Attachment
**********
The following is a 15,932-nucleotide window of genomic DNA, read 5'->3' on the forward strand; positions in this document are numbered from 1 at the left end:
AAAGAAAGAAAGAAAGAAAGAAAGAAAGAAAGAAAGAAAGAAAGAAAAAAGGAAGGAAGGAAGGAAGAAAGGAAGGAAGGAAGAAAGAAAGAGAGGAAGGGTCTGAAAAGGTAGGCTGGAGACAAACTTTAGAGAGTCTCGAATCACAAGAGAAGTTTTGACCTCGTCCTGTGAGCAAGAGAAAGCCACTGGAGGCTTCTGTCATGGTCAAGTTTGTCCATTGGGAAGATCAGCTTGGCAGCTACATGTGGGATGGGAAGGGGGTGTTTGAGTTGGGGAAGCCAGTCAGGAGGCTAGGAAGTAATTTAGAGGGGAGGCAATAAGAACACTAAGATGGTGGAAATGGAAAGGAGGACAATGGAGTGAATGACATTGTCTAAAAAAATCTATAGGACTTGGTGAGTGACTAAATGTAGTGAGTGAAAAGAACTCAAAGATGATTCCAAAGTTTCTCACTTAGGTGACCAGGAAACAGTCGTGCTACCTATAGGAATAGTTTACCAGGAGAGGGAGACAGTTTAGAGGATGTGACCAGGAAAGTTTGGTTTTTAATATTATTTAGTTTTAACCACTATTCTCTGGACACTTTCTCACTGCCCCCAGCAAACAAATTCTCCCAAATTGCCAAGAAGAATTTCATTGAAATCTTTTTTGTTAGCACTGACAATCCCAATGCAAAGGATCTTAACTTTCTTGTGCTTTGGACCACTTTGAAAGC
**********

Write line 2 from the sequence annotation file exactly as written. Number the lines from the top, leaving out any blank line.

AAAGAAAGAAAGAAAGAAAGAAAGAAAGAAAGAAAGAAAGAAAGAAAAAAGGAAGGAAGGAAGGAAGAAAGGAAGGAAGGAAGAAAGAAAGAGAGGAAGGGTCTGAAAAGGTAGGCTGGAGACAAACTTTAGAGAGTCTCGAATCACAAGAGAAGTTTTGACCTCGTCCTGTGAGCAAGAGAAAGCCACTGGAGGCTTCTGTCATGGTCAAGTTTGTCCATTGGGAAGATCAGCTTGGCAGCTACATGTGGGATGGGAAGGGGGTGTTTGAGTTGGGGAAGCCAGTCAGGAGGCTAGGAAGTAATTTAGAGGGGAGGCAATAAGAACACTAAGATGGTGGAAATGGAAAGGAGGACAATGGAGTGAATGACATTGTCTAAAAAAATCTATAGGACTTGGTGAGTGACTAAATGTAGTGAGTGAAAAGAACTCAAAGATGATTCCAAAGTTTCTCACTTAGGTGACCAGGAAACAGTCGTGCTACCTATAGGAATAGTTTACCAGGAGAGGGAGACAGTTTAGAGGATGTGACCAGGAAAGTTTGGTTTTTAATATTATTTAGTTTTAACCACTATTCTCTGGACACTTTCTCACTGCCCCCAGCAAACAAATTCTCCCAAATTGCCAAGAAGAATTTCATTGAAATCTTTTTTGTTAGCACTGACAATCCCAATGCAAAGGATCTTAACTTTCTTGTGCTTTGGACCACTTTGAAAGC